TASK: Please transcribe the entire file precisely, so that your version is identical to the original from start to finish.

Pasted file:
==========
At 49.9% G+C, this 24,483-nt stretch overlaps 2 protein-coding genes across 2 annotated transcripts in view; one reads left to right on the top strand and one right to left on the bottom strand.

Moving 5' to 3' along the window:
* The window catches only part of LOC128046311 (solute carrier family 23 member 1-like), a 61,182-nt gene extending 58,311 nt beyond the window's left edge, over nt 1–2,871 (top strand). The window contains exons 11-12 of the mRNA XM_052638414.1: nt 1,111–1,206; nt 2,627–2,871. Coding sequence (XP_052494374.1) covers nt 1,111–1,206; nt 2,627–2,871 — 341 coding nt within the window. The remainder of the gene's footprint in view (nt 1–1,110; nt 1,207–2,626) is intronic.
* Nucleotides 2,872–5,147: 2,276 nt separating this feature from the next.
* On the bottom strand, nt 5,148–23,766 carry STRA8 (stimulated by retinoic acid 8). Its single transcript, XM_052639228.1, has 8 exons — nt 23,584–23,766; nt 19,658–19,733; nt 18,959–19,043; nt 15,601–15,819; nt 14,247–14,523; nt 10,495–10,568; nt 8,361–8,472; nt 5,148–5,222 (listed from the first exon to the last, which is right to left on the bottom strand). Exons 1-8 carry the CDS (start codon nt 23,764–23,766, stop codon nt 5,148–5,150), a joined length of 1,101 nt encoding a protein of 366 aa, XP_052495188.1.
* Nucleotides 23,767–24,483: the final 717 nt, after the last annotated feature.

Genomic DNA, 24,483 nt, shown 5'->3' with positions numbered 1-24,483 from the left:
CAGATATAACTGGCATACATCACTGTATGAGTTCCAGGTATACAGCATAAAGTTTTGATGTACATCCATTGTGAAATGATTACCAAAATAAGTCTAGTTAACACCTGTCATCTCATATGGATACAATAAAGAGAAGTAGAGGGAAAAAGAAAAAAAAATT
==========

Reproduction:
At 49.9% G+C, this 24,483-nt stretch overlaps 2 protein-coding genes across 2 annotated transcripts in view; one reads left to right on the top strand and one right to left on the bottom strand.

Moving 5' to 3' along the window:
* The window catches only part of LOC128046311 (solute carrier family 23 member 1-like), a 61,182-nt gene extending 58,311 nt beyond the window's left edge, over nt 1–2,871 (top strand). The window contains exons 11-12 of the mRNA XM_052638414.1: nt 1,111–1,206; nt 2,627–2,871. Coding sequence (XP_052494374.1) covers nt 1,111–1,206; nt 2,627–2,871 — 341 coding nt within the window. The remainder of the gene's footprint in view (nt 1–1,110; nt 1,207–2,626) is intronic.
* Nucleotides 2,872–5,147: 2,276 nt separating this feature from the next.
* On the bottom strand, nt 5,148–23,766 carry STRA8 (stimulated by retinoic acid 8). Its single transcript, XM_052639228.1, has 8 exons — nt 23,584–23,766; nt 19,658–19,733; nt 18,959–19,043; nt 15,601–15,819; nt 14,247–14,523; nt 10,495–10,568; nt 8,361–8,472; nt 5,148–5,222 (listed from the first exon to the last, which is right to left on the bottom strand). Exons 1-8 carry the CDS (start codon nt 23,764–23,766, stop codon nt 5,148–5,150), a joined length of 1,101 nt encoding a protein of 366 aa, XP_052495188.1.
* Nucleotides 23,767–24,483: the final 717 nt, after the last annotated feature.

Genomic DNA, 24,483 nt, shown 5'->3' with positions numbered 1-24,483 from the left:
CAGATATAACTGGCATACATCACTGTATGAGTTCCAGGTATACAGCATAAAGTTTTGATGTACATCCATTGTGAAATGATTACCAAAATAAGTCTAGTTAACACCTGTCATCTCATATGGATACAATAAAGAGAAGTAGAGGGAAAAAGAAAAAAAAATT